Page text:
Immunization

Oral Cholera Vaccines

© CDC/Dr. Kashmira Date (photo from Bangladesh, 2011)
Oral cholera vaccine demonstration project in Bangladesh brings an additional solution to cholera control in the high risk areas.

The incidence of cholera in on the rise, with more than 589,854 cases and 7,186 deaths reported worlwide in 2011, representing an 85% increase in the number of cases from the previous year (1). However, these data are considered a significant underestimate. The actual burden of cholera worlwide is estimated to range between 1.4 million to 4.3 million cases, resulting in between 28,000 to 142,000 deaths, among the 1.4 billion people at risk in endemic countries (2). Children under five bear the greatest burden of cholera in endemic areas, and account for about half of the estimated cholera deaths (3). There is an increased frequency of large and protracted cholera outbreaks with high mortality, reflecting the weaknesses of existing mechanisms for prevention, early detection, control of spread and access to timely health care. According to the World Health Organization cholera is re-emerging as a threat on the global public stage (4).

Cholera control strategies that do not include vaccination are well known, including early detection and case management to limit illness and death and access to safe water, sanitation and hygiene practices to prevent and reduce spread, yet cholera remains poorly controlled in both outbreak and endemic countries. These strategies require dedicated support systems for surveillance and early warning, coordination, assessing risk, preparedness planning, suppy chain logistics and social mobilization that are resourced and supported by governments and partners.

Oral cholera vaccines (OCV) constitute a safe, effective, and acceptable additional public health tool for cholera control to supplement existing priority cholera control measures and to respond to the growing concern of chlera as a public health threat. To this end and to improve the availability of OCV for rapid response to outbreaks, WHO convened a working group in April 2012 to reinforce the development of OCV stockpile and develop an implementation framework. Participants advised on the criteria for choice of stockpiled vaccine and its deployment; the appropriate size of an OCV stockpile; the managing partnership and evaluation processes required; the decision-making procedure and operational issues; and the financing mechanism. UNICEF is an active member of this group.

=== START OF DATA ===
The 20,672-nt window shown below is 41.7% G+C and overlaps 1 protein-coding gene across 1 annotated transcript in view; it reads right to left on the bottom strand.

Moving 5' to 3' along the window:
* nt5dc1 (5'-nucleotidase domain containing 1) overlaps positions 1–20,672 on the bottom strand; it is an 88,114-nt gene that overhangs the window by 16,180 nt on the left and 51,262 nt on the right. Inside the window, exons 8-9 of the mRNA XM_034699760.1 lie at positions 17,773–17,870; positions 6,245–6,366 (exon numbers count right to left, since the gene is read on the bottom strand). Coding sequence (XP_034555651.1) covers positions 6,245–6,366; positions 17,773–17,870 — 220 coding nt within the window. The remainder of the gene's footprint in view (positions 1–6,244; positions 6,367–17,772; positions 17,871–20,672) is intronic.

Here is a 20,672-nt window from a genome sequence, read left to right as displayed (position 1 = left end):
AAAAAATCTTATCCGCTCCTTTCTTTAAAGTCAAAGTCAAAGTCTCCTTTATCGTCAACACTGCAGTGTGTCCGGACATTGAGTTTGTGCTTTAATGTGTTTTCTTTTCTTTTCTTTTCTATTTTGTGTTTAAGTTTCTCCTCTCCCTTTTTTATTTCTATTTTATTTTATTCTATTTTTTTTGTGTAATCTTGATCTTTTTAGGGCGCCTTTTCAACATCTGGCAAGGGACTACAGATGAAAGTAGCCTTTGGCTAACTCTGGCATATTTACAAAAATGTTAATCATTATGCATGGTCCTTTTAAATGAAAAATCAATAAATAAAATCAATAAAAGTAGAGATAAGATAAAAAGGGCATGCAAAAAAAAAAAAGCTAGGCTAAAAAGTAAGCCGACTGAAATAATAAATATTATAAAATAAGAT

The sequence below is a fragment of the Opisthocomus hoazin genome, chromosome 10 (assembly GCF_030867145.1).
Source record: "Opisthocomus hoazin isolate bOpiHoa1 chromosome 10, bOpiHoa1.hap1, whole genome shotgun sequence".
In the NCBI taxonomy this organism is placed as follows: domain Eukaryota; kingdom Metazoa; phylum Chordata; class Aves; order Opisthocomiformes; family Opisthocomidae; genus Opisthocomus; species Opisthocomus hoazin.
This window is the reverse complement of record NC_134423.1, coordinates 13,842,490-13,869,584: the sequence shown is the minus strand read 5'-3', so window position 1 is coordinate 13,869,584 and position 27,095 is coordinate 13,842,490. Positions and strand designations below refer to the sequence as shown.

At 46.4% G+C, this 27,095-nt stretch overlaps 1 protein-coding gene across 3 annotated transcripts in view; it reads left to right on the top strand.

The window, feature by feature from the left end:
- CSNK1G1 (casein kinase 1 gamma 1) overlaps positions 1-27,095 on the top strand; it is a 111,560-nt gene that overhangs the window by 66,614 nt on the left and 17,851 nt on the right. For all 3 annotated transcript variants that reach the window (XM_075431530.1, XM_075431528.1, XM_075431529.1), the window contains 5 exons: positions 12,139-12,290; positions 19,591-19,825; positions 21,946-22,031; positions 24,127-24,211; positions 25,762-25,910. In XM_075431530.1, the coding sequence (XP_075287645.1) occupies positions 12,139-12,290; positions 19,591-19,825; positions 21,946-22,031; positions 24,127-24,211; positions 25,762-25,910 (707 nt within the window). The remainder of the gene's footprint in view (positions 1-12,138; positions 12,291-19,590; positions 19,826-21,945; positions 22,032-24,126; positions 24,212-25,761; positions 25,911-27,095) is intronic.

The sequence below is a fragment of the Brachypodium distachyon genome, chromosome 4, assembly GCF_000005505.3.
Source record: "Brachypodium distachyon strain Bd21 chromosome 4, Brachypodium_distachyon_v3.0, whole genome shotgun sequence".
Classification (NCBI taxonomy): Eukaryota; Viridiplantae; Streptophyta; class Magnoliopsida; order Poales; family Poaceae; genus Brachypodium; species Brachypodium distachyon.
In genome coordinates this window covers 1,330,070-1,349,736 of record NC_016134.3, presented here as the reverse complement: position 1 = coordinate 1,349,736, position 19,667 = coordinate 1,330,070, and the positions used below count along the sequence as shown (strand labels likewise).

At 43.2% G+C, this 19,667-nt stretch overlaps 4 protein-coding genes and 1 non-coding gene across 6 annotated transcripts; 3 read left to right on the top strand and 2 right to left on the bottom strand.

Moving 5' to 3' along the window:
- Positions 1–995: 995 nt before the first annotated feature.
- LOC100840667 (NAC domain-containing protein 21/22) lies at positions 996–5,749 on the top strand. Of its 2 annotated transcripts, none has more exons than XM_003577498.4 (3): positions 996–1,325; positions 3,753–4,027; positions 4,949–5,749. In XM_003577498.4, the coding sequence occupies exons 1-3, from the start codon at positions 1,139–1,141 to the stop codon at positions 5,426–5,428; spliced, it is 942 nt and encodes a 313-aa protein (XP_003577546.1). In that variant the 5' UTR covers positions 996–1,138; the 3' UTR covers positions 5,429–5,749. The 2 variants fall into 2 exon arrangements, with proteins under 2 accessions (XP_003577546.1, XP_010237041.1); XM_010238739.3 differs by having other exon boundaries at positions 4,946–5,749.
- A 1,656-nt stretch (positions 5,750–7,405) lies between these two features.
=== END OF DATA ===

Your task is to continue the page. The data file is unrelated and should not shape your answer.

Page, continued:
UNICEF is commited to address the evolving threat of cholera and to reduce the impact on vulnerable communities. As part of its strategic and integrated approach to cholera control, UNICEF advocates for the inclusion of OCV into cholera control strategies along with known interventions to contribute to the reduction in the spread and limit illness and death from cholera, particularly in high risk areas and among most vulnerable populations. To that effect, UNICEF has issued a guidance note on the use of OCV for UNICEF country offices and is engaged as a key partner in global, regional and national level initiatives for their use.

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(1) Cholera 2011 Weekly Epidemiological Record (WER) No. 31-32, 2012, 87, 289-304 http://www.who.int/wer/2012/wer8731_32.pdf

(2) Ali M, Lopez AL, You YA, Kim YE, Sah B, Maskery B, Clemens J. The global burden of cholera. Bull World Health Organization, 2012, 1; 90(3): 209-218A http://www.who.int/bulletin/volumes/90/3/11-093427/en/

(3) Deen JL et al. The high burden of cholera in children: comparison of incidence from endemic areas in Asia and Africa. PLoS Neglected Tropical Diseases 2008, 2(2): e173. http://www.ncbinlm.nih.gov/pmc/articles/PMC2254203/pdf/pntd.0000173.pdf

(4 Martin S, Costa A, Perea W. Stockpilling oral cholera vaccine. Bull World Health Organization, 2012; 90: 714 http://www.who.int/bulletin/volumes/90/12-112433.pdf


 

 

 

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